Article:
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Global Enters., LLC v. Montgomery Purdue Blankinship & Austin PLLC

United States District Court, W.D. Washington

September 15, 2014


Page 1163

For Global Enterprises, LLC, Plaintiff: John R Neeleman, Kristin Beneski, LEAD ATTORNEYS, LANE POWELL PC, SEATTLE, WA.

For Montgomery Purdue Blankinship & Austin PLLC, Defendant: Bradley S Keller, Keith David Petrak, LEAD ATTORNEYS, Devon S Richards, BYRNES KELLER CROMWELL LLP, SEATTLE, WA.

Page 1164


THOMAS S. ZILLY, United States District Judge.

THIS MATTER comes before the Court on Defendant's motion for summary judgment, docket no. 31. Having considered the motion, all materials filed in support of and opposition thereto, and the arguments of counsel, the Court enters the following Order.

Plaintiff Global Enterprises, LLC (" Global" ) alleges that Defendant Montgomery Purdue Blankinship & Austin (" MPBA" ) committed professional negligence and breached fiduciary duties owed to Global. MPBA represented Global in one case (the " Richard Stabbert case" ), in which MPBA succeeded in having all claims against Global dismissed. Global now seeks to hold MPBA responsible for the outcome of a completely separate case.

Based upon MPBA's representation of Global in the Richard Stabbert case, Global argues that MPBA also represented Global in a completely separate case (the " EVYA case" ). Global was represented in the EVYA case by its long term law firm, Bauer Moynihan & Johnson (" BMJ" ) and MPBA appeared in the EVYA case on behalf of Global's co-defendant, Maritime Management Services, Inc. (" MMSI" ). Global also argues that even if MPBA did not represent Global in EVYA, MPBA's fiduciary duties to Global, arising from the Richard Stabbert case, required MPBA to intervene on Global's behalf in the EVYA case.

The Court finds Global's arguments to be completely without merit. The Court has reviewed the entire record and concludes that no reasonable person could believe that MPBA represented Global in the EVYA case. Furthermore, the Court concludes that MPBA's representation of Global in the Richard Stabbert case did not create a duty to intervene in the EVYA case. For the reasons explained below, the Court GRANTS Defendant's motion for summary judgment.


A. The EVYA Case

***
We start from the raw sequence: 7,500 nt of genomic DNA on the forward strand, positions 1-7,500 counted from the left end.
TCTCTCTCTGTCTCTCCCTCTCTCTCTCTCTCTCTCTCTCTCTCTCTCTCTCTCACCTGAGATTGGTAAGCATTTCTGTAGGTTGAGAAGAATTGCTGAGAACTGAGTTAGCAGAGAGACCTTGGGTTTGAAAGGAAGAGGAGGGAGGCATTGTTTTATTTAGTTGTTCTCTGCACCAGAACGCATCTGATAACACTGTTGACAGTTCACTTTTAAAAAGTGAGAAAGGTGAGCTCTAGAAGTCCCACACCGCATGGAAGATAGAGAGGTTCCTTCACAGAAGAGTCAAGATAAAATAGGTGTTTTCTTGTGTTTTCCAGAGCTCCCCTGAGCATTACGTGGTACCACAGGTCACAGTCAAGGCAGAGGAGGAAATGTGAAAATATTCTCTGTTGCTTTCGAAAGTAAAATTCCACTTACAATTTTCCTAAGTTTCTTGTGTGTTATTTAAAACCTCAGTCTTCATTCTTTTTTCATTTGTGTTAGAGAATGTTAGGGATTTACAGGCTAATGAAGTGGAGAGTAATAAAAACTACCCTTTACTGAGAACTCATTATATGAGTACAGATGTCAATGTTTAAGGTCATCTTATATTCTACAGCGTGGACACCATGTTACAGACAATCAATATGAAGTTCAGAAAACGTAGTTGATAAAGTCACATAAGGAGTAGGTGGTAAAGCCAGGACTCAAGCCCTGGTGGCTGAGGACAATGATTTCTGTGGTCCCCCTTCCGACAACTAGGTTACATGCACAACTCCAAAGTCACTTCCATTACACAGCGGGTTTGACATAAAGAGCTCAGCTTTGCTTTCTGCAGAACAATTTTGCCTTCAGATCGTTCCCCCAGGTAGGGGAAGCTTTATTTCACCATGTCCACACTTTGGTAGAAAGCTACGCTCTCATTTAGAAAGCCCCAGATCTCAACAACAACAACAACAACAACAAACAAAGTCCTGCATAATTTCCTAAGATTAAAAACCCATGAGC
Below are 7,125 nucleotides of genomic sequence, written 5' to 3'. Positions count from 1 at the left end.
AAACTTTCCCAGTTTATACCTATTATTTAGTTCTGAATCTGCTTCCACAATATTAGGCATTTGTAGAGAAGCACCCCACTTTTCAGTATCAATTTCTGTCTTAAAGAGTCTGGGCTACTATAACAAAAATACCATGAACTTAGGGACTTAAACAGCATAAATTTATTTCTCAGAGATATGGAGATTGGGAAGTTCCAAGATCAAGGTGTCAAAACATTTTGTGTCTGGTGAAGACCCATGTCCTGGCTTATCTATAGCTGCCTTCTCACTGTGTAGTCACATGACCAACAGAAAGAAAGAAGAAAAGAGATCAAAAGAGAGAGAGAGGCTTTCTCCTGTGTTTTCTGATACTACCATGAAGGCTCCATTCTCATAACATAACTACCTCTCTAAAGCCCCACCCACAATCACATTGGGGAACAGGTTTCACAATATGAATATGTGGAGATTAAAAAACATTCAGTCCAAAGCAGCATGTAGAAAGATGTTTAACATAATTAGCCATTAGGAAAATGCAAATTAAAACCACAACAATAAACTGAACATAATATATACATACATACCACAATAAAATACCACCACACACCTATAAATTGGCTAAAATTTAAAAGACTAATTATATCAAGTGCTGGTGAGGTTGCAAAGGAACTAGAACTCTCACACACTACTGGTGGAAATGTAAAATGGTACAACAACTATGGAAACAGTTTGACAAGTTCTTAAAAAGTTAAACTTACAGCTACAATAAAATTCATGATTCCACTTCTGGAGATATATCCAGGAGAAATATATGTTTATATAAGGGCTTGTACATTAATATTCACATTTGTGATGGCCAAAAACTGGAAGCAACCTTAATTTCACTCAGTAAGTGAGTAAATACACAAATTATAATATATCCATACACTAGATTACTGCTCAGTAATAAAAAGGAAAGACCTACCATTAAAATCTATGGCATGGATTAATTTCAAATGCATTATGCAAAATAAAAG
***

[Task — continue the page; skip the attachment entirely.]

The EVYA case arose from a commercial maritime charter between Global and two Mexican companies, which provided for the use of Global's 270-foot vessel, the Global Explorer. Steuart Decl., docket no. 44, at ¶ 3. Global hired MMSI to operate the Global Explorer during the charter. Id. at ¶ 4. In May, 2006, Frank Steuart, Global's manager, became aware of issues with the charter, including unsafe diving practices and lack of insurance. Id. at ¶ 6. After several weeks of negotiation to cure the breaches of the charter, Global eventually terminated the charter based on the Mexican companies' refusal to pay past due amounts. Id. at ¶ 11. Global took the vessel to Dos Bacos, Mexico, and then to

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Houston, Texas, where the Mexican companies' equipment was inventoried, packed and shipped back to Mexico. Id. at ¶ ¶ 14-15.

In January, 2009, the Mexican companies sued Global, Steuart and his wife, MMSI, MMSI's owner Trevor Stabbert and his wife, and Global employee Perrusquia. Id. at ¶ ¶ 16, 18. Steuart and his wife retained the firm of BMJ to represent Global and the Steuarts. Id. at ¶ 16. BMJ, concerned about a potential conflict of interest between Global and MMSI, referred MMSI to Mike Gossler of MPBA, and Stabbert hired Gossler to represent MMSI. Id. at ¶ ¶ 18-19. Steuart, on behalf of Global, agreed to fully indemnify MMSI and assumed full financial responsibility of the litigation, including paying MMSI's attorney fees. Id. at ¶ 20.

In addition to representing MMSI, Gossler was asked by Steuart to represent Perrusquia, a Global employee. Id. at ¶ 31. Perrusquia and Steuart, on behalf of Global, signed an engagement letter with MPBA setting forth Gossler's representation. Id. at ¶ 31; Neeleman Decl., docket no. 46, Ex. 27. The engagement letter states that although Global was paying the fees, Perrusquia was the client. Neeleman Decl. Ex. 27. Perrusquia was dismissed from the case because he was not properly served. Steuart Decl. at ¶ 31.

Following a bench trial in October to November, 2010, the court concluded that Global had terminated the charter in bad faith, and entered judgment against Global for approximately $8.4 million.

B. The Richard Stabbert Case